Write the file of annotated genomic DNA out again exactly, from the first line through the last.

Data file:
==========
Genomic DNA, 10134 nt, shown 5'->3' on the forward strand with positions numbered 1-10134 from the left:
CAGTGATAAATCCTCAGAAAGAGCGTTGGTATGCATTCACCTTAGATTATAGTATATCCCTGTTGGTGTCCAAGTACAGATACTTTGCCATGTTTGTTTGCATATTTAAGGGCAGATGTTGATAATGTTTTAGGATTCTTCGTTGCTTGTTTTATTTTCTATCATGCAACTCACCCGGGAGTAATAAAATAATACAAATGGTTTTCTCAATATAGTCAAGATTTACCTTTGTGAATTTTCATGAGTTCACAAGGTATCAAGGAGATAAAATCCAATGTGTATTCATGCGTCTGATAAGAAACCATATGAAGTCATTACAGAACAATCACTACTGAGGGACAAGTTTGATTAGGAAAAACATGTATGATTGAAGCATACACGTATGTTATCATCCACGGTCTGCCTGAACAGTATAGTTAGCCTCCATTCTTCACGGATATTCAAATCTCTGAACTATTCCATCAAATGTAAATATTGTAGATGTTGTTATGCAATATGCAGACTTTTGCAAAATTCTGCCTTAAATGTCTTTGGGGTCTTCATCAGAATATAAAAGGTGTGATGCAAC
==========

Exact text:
Genomic DNA, 10134 nt, shown 5'->3' on the forward strand with positions numbered 1-10134 from the left:
CAGTGATAAATCCTCAGAAAGAGCGTTGGTATGCATTCACCTTAGATTATAGTATATCCCTGTTGGTGTCCAAGTACAGATACTTTGCCATGTTTGTTTGCATATTTAAGGGCAGATGTTGATAATGTTTTAGGATTCTTCGTTGCTTGTTTTATTTTCTATCATGCAACTCACCCGGGAGTAATAAAATAATACAAATGGTTTTCTCAATATAGTCAAGATTTACCTTTGTGAATTTTCATGAGTTCACAAGGTATCAAGGAGATAAAATCCAATGTGTATTCATGCGTCTGATAAGAAACCATATGAAGTCATTACAGAACAATCACTACTGAGGGACAAGTTTGATTAGGAAAAACATGTATGATTGAAGCATACACGTATGTTATCATCCACGGTCTGCCTGAACAGTATAGTTAGCCTCCATTCTTCACGGATATTCAAATCTCTGAACTATTCCATCAAATGTAAATATTGTAGATGTTGTTATGCAATATGCAGACTTTTGCAAAATTCTGCCTTAAATGTCTTTGGGGTCTTCATCAGAATATAAAAGGTGTGATGCAAC